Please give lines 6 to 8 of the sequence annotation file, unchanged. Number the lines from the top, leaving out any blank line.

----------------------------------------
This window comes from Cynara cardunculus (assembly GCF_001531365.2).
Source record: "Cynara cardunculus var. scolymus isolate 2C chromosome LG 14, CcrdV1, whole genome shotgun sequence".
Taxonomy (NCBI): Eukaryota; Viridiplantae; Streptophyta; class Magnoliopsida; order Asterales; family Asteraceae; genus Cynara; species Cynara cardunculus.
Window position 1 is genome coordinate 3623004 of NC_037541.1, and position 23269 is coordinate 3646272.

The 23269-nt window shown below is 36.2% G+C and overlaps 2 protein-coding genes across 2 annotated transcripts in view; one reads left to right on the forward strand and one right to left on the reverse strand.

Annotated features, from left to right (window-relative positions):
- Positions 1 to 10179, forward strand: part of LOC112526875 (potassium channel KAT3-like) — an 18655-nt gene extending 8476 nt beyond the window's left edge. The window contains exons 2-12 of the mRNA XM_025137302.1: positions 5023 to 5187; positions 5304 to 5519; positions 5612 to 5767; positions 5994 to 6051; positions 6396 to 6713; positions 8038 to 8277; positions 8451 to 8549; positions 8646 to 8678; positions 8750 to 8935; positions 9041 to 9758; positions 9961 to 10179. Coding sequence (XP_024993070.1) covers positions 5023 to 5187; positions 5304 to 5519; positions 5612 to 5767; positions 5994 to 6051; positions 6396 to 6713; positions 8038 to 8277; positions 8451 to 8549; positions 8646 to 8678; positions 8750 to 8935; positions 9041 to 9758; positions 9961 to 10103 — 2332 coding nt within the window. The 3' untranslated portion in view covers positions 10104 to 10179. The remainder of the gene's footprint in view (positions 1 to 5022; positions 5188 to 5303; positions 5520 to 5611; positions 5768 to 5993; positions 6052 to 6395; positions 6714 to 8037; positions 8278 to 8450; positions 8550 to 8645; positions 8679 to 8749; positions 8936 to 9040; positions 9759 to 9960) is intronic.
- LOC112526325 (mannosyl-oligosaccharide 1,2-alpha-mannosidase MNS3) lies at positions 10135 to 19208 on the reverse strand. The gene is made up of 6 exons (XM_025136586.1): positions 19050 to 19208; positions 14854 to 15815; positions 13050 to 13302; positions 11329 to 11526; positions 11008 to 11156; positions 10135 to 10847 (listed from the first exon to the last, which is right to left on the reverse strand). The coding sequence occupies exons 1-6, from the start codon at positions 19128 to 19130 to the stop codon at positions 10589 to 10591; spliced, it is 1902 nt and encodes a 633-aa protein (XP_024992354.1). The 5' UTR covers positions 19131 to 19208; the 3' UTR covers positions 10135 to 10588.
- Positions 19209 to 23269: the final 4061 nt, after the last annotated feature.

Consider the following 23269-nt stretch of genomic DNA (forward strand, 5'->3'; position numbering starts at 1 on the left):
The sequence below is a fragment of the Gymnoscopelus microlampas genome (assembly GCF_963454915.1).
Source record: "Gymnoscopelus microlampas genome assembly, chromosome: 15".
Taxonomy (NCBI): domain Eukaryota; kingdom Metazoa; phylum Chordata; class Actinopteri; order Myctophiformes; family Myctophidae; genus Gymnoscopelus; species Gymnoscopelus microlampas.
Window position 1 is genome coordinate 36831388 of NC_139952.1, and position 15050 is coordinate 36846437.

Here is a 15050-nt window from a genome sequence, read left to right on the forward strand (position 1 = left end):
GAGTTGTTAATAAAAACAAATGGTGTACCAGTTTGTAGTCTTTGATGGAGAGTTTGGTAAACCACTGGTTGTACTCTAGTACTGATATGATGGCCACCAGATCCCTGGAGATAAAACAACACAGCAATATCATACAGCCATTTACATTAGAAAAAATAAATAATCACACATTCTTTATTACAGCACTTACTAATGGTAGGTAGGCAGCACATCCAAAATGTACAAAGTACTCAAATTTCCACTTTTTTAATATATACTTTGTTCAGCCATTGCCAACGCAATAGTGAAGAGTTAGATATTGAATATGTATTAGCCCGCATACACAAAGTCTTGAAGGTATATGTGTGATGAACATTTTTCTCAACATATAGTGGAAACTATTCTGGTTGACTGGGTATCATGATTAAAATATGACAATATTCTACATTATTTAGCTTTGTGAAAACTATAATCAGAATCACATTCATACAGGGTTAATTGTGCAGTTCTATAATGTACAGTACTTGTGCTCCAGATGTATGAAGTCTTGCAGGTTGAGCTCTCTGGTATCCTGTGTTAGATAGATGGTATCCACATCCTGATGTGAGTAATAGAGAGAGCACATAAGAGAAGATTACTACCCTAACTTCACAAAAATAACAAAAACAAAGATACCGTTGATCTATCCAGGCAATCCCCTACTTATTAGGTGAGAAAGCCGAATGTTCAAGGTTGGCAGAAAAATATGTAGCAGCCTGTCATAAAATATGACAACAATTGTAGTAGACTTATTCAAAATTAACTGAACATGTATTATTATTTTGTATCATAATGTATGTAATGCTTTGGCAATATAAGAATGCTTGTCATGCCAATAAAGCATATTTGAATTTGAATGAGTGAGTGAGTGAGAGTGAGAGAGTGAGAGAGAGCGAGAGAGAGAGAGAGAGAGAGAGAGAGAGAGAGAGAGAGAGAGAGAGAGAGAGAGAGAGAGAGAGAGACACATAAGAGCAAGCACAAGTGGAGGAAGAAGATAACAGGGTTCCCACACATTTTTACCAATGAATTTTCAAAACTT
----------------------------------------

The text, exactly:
Annotated features, from left to right (window-relative positions):
- Positions 1 to 10179, forward strand: part of LOC112526875 (potassium channel KAT3-like) — an 18655-nt gene extending 8476 nt beyond the window's left edge. The window contains exons 2-12 of the mRNA XM_025137302.1: positions 5023 to 5187; positions 5304 to 5519; positions 5612 to 5767; positions 5994 to 6051; positions 6396 to 6713; positions 8038 to 8277; positions 8451 to 8549; positions 8646 to 8678; positions 8750 to 8935; positions 9041 to 9758; positions 9961 to 10179. Coding sequence (XP_024993070.1) covers positions 5023 to 5187; positions 5304 to 5519; positions 5612 to 5767; positions 5994 to 6051; positions 6396 to 6713; positions 8038 to 8277; positions 8451 to 8549; positions 8646 to 8678; positions 8750 to 8935; positions 9041 to 9758; positions 9961 to 10103 — 2332 coding nt within the window. The 3' untranslated portion in view covers positions 10104 to 10179. The remainder of the gene's footprint in view (positions 1 to 5022; positions 5188 to 5303; positions 5520 to 5611; positions 5768 to 5993; positions 6052 to 6395; positions 6714 to 8037; positions 8278 to 8450; positions 8550 to 8645; positions 8679 to 8749; positions 8936 to 9040; positions 9759 to 9960) is intronic.
- LOC112526325 (mannosyl-oligosaccharide 1,2-alpha-mannosidase MNS3) lies at positions 10135 to 19208 on the reverse strand. The gene is made up of 6 exons (XM_025136586.1): positions 19050 to 19208; positions 14854 to 15815; positions 13050 to 13302; positions 11329 to 11526; positions 11008 to 11156; positions 10135 to 10847 (listed from the first exon to the last, which is right to left on the reverse strand). The coding sequence occupies exons 1-6, from the start codon at positions 19128 to 19130 to the stop codon at positions 10589 to 10591; spliced, it is 1902 nt and encodes a 633-aa protein (XP_024992354.1). The 5' UTR covers positions 19131 to 19208; the 3' UTR covers positions 10135 to 10588.